Innovative Senior Show Highlights Natural Connections

Sophia Bamert, Managing Editor

Since their first year at Oberlin, College seniors Samantha Bergman and Nona Brown have been impressing audiences with their grace, agility and choreographic talent, on their own, in ensembles and as collaborators. Their senior show, What is it, then, between us?, which ran from April 5–6 in Warner Main Space, proved a fitting culmination of their college dance careers. The embodied collaboration among the ensemble of 15 dancers onstage reinforced the importance of this work as a collaboration between director-choreographers Bergman and Brown.

With a script written by ensemble member and College junior Charlotte Istel, What is it, then, between us? — the title taken from a line in Walt Whitman’s “Crossing Brooklyn Ferry” — tells about a search for reconnection to nature. Beginning and ending with definitions of “wildness,” the narration at times veers toward the heavy-handed. However, as the speakers grapple with their disconnection from nature — and, at times, their discomfort when alone in the wilderness, their desire for the “friction” of society — and as they acknowledge their own participation in a return-to-nature cliche, the script reveals careful nuances. Ultimately, the interplay between script and movement meaningfully strengthens the message of the show. The “rivers” between us appear as the physical connections between dancers, as the dynamic separation between humans and nature, and as the back and forth between spoken words, sounds of the environment and movements of bodies.

Bergman and Brown’s striking choreography acts as a representation of one speaker’s lamentation that what “used to be everything” has become “strange.” The performers’ solo movements, particularly their crawls across the floor, evoke animalistic gaits, and in the dancers’ partnered and group interactions, they move as a single organism. Clad in earth and flesh tones, the dancers blend in with their environment — the woods as well as the dance floor — and with one another. Their movement is simultaneously organic, beautiful and bizarre.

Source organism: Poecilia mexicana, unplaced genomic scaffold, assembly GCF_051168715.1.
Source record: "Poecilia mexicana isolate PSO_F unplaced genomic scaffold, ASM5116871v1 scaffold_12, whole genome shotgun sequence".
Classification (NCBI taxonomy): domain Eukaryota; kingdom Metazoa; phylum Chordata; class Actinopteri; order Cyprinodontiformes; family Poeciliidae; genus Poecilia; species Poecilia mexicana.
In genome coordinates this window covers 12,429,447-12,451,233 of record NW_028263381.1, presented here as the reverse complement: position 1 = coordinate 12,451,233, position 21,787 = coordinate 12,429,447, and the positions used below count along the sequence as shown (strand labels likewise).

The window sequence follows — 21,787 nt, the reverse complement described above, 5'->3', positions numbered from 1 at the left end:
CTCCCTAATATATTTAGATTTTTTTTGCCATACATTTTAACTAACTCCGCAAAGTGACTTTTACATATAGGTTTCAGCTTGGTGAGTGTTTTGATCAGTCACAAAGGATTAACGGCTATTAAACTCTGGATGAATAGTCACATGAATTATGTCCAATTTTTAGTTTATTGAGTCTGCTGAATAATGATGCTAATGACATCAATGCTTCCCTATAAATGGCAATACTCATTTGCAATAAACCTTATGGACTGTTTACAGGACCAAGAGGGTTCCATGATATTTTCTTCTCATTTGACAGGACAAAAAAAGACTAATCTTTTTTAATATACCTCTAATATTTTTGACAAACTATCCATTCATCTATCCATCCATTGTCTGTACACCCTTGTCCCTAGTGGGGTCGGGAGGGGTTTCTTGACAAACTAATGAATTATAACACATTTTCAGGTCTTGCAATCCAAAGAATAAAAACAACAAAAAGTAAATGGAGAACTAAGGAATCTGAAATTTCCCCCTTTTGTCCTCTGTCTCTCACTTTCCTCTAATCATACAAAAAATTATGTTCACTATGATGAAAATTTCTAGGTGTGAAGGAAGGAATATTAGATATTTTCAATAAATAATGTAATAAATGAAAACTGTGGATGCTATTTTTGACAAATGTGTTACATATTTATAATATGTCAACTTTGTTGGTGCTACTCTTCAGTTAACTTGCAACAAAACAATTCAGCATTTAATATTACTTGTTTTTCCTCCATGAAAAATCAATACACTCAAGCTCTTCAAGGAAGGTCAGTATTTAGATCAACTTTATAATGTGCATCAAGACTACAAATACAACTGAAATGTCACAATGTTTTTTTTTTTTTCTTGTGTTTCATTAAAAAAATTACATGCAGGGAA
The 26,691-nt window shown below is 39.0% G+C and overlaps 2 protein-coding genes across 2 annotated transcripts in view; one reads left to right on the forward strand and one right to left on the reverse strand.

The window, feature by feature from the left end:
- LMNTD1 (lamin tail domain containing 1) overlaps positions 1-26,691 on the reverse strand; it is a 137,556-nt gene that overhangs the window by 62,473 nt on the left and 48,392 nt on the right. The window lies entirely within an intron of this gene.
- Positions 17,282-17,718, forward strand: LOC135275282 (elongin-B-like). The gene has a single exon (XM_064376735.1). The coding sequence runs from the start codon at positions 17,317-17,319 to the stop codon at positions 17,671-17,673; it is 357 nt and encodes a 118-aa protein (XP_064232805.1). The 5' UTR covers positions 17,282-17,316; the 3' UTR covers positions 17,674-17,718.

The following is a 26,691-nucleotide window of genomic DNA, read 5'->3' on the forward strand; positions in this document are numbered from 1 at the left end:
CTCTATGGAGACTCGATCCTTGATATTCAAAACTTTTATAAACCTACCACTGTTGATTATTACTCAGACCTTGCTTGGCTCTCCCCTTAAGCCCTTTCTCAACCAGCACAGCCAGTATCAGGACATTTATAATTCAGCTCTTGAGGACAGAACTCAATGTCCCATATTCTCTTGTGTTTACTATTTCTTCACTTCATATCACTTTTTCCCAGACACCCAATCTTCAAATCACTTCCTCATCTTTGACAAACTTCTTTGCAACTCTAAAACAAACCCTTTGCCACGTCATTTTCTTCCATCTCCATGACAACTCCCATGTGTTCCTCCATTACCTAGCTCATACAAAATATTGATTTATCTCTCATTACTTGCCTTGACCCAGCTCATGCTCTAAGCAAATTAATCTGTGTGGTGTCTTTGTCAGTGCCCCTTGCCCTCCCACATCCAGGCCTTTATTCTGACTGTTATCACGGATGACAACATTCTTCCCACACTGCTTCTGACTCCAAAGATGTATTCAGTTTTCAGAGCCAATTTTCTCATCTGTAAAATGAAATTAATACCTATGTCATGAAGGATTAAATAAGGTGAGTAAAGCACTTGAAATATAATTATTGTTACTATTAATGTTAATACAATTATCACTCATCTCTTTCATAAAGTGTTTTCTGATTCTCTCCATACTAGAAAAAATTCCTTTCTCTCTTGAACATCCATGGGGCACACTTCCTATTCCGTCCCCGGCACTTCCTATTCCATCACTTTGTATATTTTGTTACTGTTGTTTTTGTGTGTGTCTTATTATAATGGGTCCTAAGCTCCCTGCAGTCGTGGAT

The motif of the show is that of a walking chain, in which multiple dancers — sometimes all 15 — wrap their arms around one another’s stomachs and walk back-to-chest across the dance floor. In the finale, the link of 15 dancers moves its limbs in waves and canons and at one point accordions out from a tight to a loose line, with the performers’ backs parallel to the floor in a variation of the piece’s crawling theme. Other inventive movements include a twisted roll on the floor, with dancers holding onto one another’s ankles, the rotation initiated by an upper body on one end; a pairing in which two dancers rise to their feet from the floor, supported only by one another’s heads; and a touching moment in which Brown, curled up in a fetal position, balances atop the thighs of a standing dancer, and the two are enveloped in an embrace by yet three more dancers. This sequence was a part of Brown’s “Untitled,” presented in Spring Back 2012. The entirety of that piece appeared in What is it, then, between us?, creatively broken up and integrated throughout the show.

One distinct segment showcases Bergman and a handful of other dancers, in light, flowing shirts, moving through tightly executed turns and raised on relevé. The choreography here — not as heavy as the rest of the piece — takes on the ethereal wind, along with its soundtrack of chiming bells and howling gales. Surrounding this section, one dancer has a slight costume change on stage, as she is helped by a partner to take off and put back on a shirt. The choice to include costume changes in the choreography was clever, as these moments too reveal our reliance on connections and interactions.

Bergman’s and Brown’s solos are especially fierce. Bergman walks and then balances on the topsides of her toes. Later, Brown does an almost grotesque three-legged crawl with one arm twisted around a leg into a single limb. The choreographers shine here in their strikingly beautiful struggles.

Evidently both meticulously thought-out and organically developed, What is it, then, between us? stands out particularly because of its innovative and stunning movement vocabulary. The show transcends its stock theme primarily because of the choreography itself — but also because of the interplay between script and dance, the ability of even the most basic embodied movements to reflect the message of fluvial interconnectedness that Bergman, Brown and Istel hope to convey. With What is it, then between us?, Bergman and Brown revealed how far they have come as artists over the last four years and made audiences eager to see where they will go from here.